Every day a chemical compound called carbon dioxide (CO2) is produced and released into the air.  If it isn’t removed, it can become toxic for humans. Fortunately, there are a number of places where CO2 is absorbed (removed from the air). Two of the most common places are forests and oceans. They are called ‘carbon sinks’ because, like a sink, they gather, clean and drain things away that we don’t want. One of the largest carbon sinks in New Zealand is a forest in the south-western part of the South Island. It drains away 60% of our unwanted carbon!
Let’s imagine that you could design a sink that could gather up and then drain away any foods that you don’t like. On your blog, tell us what you would put in your special sink. If it was me, I would put rice pudding, brussel sprouts, custard, parsnips, and seafood chowder in the sink. Yuck! What about you? Food I would put In my sink Asparagus Beetroot Egg Plant Fish Carrots

DAY 2: The Air Up There | Activity 1: Bee Informed [4 points]

The word ‘bumblebee’ is a compound word (bumble + bee). The word ‘bumble’ means to hum, buzz, and drone.


Bumblebees can fly very quickly. They can reach ground speeds of 90 kilometres per hour (km/h)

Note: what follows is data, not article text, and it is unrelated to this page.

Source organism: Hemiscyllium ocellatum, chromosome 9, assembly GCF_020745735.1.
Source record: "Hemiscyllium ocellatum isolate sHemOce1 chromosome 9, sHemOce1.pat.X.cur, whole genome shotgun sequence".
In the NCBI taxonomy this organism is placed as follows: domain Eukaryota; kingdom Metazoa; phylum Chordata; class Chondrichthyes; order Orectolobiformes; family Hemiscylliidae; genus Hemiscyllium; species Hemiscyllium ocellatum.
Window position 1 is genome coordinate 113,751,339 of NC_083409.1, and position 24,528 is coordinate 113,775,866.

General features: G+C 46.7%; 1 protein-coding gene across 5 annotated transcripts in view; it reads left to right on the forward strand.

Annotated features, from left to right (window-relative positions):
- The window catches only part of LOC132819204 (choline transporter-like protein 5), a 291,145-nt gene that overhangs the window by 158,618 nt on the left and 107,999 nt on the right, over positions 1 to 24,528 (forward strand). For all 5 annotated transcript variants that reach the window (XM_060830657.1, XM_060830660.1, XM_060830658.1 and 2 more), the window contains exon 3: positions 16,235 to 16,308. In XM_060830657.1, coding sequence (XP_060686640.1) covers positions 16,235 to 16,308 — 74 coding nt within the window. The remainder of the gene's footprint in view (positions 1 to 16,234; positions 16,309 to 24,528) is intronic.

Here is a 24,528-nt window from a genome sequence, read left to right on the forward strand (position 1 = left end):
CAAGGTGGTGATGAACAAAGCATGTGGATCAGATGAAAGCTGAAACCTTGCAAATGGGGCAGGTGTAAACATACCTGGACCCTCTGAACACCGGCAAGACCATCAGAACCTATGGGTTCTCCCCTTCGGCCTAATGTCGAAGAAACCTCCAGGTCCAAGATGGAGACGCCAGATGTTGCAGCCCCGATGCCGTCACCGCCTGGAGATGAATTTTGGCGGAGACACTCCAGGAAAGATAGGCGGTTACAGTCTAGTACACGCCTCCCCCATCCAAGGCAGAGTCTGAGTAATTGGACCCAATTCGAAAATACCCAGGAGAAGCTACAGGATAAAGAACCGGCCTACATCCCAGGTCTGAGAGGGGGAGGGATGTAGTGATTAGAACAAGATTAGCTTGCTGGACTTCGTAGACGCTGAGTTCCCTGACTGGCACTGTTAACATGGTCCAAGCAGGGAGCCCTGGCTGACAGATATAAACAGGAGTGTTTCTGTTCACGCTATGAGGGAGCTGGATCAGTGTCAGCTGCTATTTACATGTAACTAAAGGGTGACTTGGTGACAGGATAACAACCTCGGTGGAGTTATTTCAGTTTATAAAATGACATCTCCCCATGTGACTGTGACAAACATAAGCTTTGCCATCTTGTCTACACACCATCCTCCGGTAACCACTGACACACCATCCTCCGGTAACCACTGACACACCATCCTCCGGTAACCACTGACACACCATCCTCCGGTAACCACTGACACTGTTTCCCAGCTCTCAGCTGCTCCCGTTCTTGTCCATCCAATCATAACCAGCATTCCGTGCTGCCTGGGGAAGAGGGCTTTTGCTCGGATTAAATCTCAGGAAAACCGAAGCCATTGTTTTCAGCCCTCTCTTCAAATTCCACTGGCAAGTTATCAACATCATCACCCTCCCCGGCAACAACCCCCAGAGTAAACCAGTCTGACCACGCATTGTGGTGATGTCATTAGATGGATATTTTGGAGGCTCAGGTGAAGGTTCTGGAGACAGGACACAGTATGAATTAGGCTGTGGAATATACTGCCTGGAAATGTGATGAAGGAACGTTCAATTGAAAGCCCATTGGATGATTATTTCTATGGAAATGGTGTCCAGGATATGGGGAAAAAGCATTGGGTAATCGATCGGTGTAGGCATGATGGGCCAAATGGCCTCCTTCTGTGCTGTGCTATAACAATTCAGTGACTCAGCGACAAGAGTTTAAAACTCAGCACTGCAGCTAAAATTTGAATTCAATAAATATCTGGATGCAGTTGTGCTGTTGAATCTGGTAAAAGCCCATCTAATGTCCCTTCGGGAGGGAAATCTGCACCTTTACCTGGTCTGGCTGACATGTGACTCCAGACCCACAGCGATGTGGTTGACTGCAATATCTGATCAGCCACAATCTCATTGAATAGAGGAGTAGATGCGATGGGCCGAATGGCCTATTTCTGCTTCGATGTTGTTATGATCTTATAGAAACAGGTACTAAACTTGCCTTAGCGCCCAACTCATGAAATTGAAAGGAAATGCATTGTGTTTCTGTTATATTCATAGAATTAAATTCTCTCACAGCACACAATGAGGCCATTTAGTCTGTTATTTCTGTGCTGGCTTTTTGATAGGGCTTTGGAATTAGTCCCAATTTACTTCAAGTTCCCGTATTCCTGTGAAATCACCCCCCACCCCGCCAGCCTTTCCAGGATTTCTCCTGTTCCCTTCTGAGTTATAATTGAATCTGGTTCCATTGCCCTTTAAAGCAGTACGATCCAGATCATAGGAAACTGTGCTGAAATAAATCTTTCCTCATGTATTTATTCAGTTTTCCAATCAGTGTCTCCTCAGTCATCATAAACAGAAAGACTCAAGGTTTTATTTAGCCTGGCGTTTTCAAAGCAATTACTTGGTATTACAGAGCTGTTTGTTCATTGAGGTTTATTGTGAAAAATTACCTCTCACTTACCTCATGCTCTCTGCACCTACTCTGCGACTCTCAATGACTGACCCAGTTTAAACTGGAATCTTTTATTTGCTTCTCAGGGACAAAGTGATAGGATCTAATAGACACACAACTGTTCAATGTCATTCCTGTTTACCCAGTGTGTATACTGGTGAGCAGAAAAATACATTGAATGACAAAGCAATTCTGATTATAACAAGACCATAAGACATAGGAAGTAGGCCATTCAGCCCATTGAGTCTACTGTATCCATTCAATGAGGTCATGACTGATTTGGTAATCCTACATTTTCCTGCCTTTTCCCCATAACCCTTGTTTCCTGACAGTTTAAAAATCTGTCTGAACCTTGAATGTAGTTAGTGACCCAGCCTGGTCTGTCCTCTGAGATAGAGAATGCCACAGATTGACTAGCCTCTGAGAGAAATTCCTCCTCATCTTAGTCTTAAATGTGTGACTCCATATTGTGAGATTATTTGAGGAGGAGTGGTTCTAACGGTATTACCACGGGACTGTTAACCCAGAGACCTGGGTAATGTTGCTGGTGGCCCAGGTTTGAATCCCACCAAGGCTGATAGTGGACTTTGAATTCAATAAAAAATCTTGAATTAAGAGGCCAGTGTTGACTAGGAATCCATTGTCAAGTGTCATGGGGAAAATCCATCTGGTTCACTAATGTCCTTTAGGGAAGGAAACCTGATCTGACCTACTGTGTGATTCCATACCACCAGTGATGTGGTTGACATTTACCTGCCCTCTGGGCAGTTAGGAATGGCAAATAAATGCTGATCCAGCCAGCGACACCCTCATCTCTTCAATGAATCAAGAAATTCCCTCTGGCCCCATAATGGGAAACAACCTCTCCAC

Bumblebees are very strong! They carry up to 50 percent of their body weight in food with them to avoid starvation.
Bumblebees can do more work and carry more pollen than other bees, including honeybees. In fact, they can do up to  54 times as much work as a normal honeybee.

The number of bumblebees is declining in New Zealand due to a number of factors, including the removal of wildflowers and flowering trees, habitat loss, and extensive use of pesticides.


















Activity 3: Burning Up… [15 points]


While it can get hot in New Zealand, especially in the middle of summer, it gets even hotter in places like Dallol (Ethiopia), Dasht-e Loot (Iran), Tirat Zvi (Israel), Kabili (Tunisia) and Bandar-e Mahshahr (Iran).
The hottest temperature on record in each place is: Dallol: 41oC; Dasht-e Loot: 71oC; Tirat Zvi: 54oC; Kabili: 55oC; Bandar-e Mahshahr: 51oC. Crazy ‘eh?!
For this activity, you are asked to use this information to create a graph. The graph should have a title along with the names of each city and their hottest recorded temperatures. You can draw the graph by hand or use a computer programme like Google Draw to create your graph. It’s completely up to you!

Activity 2: You are my Sunshine [4 points]